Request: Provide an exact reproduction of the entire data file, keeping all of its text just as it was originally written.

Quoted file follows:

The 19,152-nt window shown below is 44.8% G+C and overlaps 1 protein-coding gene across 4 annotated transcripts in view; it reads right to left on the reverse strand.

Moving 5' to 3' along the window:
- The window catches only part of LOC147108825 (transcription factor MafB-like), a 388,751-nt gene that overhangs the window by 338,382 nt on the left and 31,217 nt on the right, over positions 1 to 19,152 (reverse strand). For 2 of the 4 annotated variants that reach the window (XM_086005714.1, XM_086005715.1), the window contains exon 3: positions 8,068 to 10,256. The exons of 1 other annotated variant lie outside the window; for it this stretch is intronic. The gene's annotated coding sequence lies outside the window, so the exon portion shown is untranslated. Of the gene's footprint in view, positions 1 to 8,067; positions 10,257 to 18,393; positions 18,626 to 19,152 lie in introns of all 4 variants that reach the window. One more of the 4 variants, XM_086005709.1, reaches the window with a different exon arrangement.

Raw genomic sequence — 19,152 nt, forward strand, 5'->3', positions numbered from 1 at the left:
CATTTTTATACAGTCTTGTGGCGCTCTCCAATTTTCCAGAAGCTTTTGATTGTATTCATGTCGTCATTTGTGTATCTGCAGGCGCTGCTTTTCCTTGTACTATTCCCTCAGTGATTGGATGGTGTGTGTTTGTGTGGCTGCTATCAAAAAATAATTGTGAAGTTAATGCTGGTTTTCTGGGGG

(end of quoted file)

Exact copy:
The 19,152-nt window shown below is 44.8% G+C and overlaps 1 protein-coding gene across 4 annotated transcripts in view; it reads right to left on the reverse strand.

Moving 5' to 3' along the window:
- The window catches only part of LOC147108825 (transcription factor MafB-like), a 388,751-nt gene that overhangs the window by 338,382 nt on the left and 31,217 nt on the right, over positions 1 to 19,152 (reverse strand). For 2 of the 4 annotated variants that reach the window (XM_086005714.1, XM_086005715.1), the window contains exon 3: positions 8,068 to 10,256. The exons of 1 other annotated variant lie outside the window; for it this stretch is intronic. The gene's annotated coding sequence lies outside the window, so the exon portion shown is untranslated. Of the gene's footprint in view, positions 1 to 8,067; positions 10,257 to 18,393; positions 18,626 to 19,152 lie in introns of all 4 variants that reach the window. One more of the 4 variants, XM_086005709.1, reaches the window with a different exon arrangement.

Raw genomic sequence — 19,152 nt, forward strand, 5'->3', positions numbered from 1 at the left:
CATTTTTATACAGTCTTGTGGCGCTCTCCAATTTTCCAGAAGCTTTTGATTGTATTCATGTCGTCATTTGTGTATCTGCAGGCGCTGCTTTTCCTTGTACTATTCCCTCAGTGATTGGATGGTGTGTGTTTGTGTGGCTGCTATCAAAAAATAATTGTGAAGTTAATGCTGGTTTTCTGGGGG